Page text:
On January 13, in the Indian Ocean, U.S. and French aircraft carriers exchanged fighter jets in a coordinated exercise symbolic of the recent deepening of the Franco-American defense and security relationship. As embattled French president François Hollande prepares for his state visit to Washington next week, defense cooperation is sure to be a bright spot on the agenda—especially when it comes to emerging security challenges in Africa.
This is good for everyone. It can help defend our many common interests, save money and strengthen transatlantic relations. But both sides will need to show flexibility and be willing to adapt if deeper cooperation is going to pay off.
U.S.-French relations on defense issues have been complicated since the 1960s, when President de Gaulle distanced France from the United States by developing an independent nuclear capability and then withdrawing from NATO’s integrated military-command structures (although France did not pull out of NATO altogether). Tensions flared again a decade ago during the 2003 Iraq War, when France refused to support the war. A cacophony of populist recrimination on both sides of the Atlantic followed.
But the days of “freedom fries” and pouring Bordeaux into the gutter are over. In the last few years, France and the United States have embarked anew on a broad range of defense cooperation projects that are drawing their militaries closer together than ever before.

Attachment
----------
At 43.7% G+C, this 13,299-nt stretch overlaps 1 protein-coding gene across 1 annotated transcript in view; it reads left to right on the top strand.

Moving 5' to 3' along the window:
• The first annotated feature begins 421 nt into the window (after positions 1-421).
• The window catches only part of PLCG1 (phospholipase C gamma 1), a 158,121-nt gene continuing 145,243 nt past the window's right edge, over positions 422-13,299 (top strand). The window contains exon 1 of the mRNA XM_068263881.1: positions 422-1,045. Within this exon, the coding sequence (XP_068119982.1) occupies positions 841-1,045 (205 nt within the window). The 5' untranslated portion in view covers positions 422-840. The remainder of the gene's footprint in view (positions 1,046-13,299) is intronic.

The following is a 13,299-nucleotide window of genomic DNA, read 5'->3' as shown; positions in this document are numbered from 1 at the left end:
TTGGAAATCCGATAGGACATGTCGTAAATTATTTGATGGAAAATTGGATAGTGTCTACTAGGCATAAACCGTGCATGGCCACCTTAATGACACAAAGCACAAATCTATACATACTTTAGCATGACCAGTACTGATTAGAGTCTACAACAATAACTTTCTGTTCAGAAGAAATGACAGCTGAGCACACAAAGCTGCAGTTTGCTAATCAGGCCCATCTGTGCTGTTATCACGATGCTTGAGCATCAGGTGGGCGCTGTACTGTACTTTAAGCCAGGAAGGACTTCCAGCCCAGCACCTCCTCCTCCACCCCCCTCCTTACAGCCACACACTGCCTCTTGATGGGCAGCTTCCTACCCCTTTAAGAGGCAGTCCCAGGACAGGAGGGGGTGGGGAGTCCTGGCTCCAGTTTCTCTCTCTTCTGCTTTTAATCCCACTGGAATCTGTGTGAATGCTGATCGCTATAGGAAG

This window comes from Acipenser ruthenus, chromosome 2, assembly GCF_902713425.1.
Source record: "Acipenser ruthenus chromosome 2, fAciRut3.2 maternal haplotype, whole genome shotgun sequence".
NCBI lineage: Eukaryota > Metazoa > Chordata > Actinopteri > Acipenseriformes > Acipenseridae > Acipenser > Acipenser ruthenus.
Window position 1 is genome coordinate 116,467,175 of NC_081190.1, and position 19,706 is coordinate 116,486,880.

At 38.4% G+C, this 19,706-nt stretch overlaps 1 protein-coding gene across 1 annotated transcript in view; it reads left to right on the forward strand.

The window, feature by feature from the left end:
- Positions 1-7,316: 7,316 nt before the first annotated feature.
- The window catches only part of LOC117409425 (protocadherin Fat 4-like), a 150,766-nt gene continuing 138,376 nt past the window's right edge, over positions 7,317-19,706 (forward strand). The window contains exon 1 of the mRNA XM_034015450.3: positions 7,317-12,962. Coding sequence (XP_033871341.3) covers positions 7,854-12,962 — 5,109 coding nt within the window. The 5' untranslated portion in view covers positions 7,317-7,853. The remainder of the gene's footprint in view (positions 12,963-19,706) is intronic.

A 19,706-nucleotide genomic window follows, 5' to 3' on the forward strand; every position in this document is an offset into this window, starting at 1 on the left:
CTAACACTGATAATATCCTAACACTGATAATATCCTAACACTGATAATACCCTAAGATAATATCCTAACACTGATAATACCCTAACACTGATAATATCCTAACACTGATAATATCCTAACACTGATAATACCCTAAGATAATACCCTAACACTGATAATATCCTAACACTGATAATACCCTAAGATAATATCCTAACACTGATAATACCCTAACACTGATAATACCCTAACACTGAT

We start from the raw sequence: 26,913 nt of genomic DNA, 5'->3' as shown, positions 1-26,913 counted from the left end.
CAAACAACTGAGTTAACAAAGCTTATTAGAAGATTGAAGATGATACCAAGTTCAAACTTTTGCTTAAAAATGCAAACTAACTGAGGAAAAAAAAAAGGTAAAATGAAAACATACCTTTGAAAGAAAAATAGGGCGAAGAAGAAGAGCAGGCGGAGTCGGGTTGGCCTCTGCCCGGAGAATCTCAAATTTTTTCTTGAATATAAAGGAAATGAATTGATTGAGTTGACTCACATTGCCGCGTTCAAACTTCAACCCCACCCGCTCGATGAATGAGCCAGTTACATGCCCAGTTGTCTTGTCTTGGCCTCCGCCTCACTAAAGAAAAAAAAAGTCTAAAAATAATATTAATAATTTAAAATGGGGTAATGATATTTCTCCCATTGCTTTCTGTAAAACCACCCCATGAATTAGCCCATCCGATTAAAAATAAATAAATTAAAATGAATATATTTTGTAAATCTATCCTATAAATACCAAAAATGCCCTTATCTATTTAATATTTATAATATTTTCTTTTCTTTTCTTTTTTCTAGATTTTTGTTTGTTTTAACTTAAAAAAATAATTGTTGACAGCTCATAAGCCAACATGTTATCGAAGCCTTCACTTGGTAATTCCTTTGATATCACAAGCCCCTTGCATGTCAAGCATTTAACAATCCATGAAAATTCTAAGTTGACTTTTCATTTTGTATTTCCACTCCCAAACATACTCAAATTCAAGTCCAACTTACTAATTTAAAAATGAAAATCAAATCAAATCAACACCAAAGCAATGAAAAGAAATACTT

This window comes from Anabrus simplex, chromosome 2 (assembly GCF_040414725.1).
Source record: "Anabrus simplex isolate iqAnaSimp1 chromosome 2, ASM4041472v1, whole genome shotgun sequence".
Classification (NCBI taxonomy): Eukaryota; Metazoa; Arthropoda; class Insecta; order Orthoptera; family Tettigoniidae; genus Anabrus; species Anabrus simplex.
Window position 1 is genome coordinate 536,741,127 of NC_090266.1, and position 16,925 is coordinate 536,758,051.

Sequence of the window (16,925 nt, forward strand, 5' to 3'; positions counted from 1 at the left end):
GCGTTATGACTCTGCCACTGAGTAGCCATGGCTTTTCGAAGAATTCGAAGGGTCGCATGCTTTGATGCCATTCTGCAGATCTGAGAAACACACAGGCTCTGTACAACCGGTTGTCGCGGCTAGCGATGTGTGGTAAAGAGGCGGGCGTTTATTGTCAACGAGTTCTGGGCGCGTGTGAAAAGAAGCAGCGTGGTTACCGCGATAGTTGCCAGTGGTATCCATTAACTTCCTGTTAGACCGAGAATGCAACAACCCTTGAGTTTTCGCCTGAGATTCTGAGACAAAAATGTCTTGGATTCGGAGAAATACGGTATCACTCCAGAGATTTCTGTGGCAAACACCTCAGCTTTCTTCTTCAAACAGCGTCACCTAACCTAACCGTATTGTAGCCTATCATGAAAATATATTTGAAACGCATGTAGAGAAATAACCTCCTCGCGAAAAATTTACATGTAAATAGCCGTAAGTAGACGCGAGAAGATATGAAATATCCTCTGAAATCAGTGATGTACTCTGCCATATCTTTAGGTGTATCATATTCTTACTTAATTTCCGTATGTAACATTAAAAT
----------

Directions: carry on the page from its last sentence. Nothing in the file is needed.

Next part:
This recent rapprochement has roots in perilous Eastern Afghanistan, where President Nicolas Sarkozy sent French special-operations forces to fight under U.S. command in 2008. Even though the French withdrew their forces early and never committed as heavily as the British, France’s willingness to take serious risks and their ability to work effectively under U.S. command boosted their standing in U.S. military circles.
In 2011, U.S.-French military relations were further strengthened by NATO’s intervention in Libya. Although France initially objected to using NATO, once operations were under way, French airpower—coupled with French special-operations forces on the ground—played a key role in helping Libya’s rebels overthrow the Qaddafi regime.
Again, in 2013, the French launched a rapid-reaction operation that chased al Qaeda in the Islamic Maghreb out of Mali, demonstrating they were serious about fighting terrorists in Africa—and they had some real muscle for the fight. The United States loaned the French key intelligence and logistical capabilities in Mali—as it had in Libya and has recently done in support of the French operation to put a lid on the burgeoning ethnic tensions in the Central African Republic.
Equally, if not more significant, are the deepening ties between French and U.S. special-operations forces. France has a long tradition of special operations and has increasingly sought to partner with the United States in this key area. Recognizing the potential advantages, the head of U.S. special operations, Admiral William McRaven, has invested in building a mutually beneficial relationship with the French. France has meanwhile bought new technologies that should make it easier for its intelligence services to collaborate with the United States.
A number of factors are driving this surge of Franco-American cooperation. The French are frustrated with Germany's perpetual reluctance to shoulder a bigger share of Europe’s defense burdens.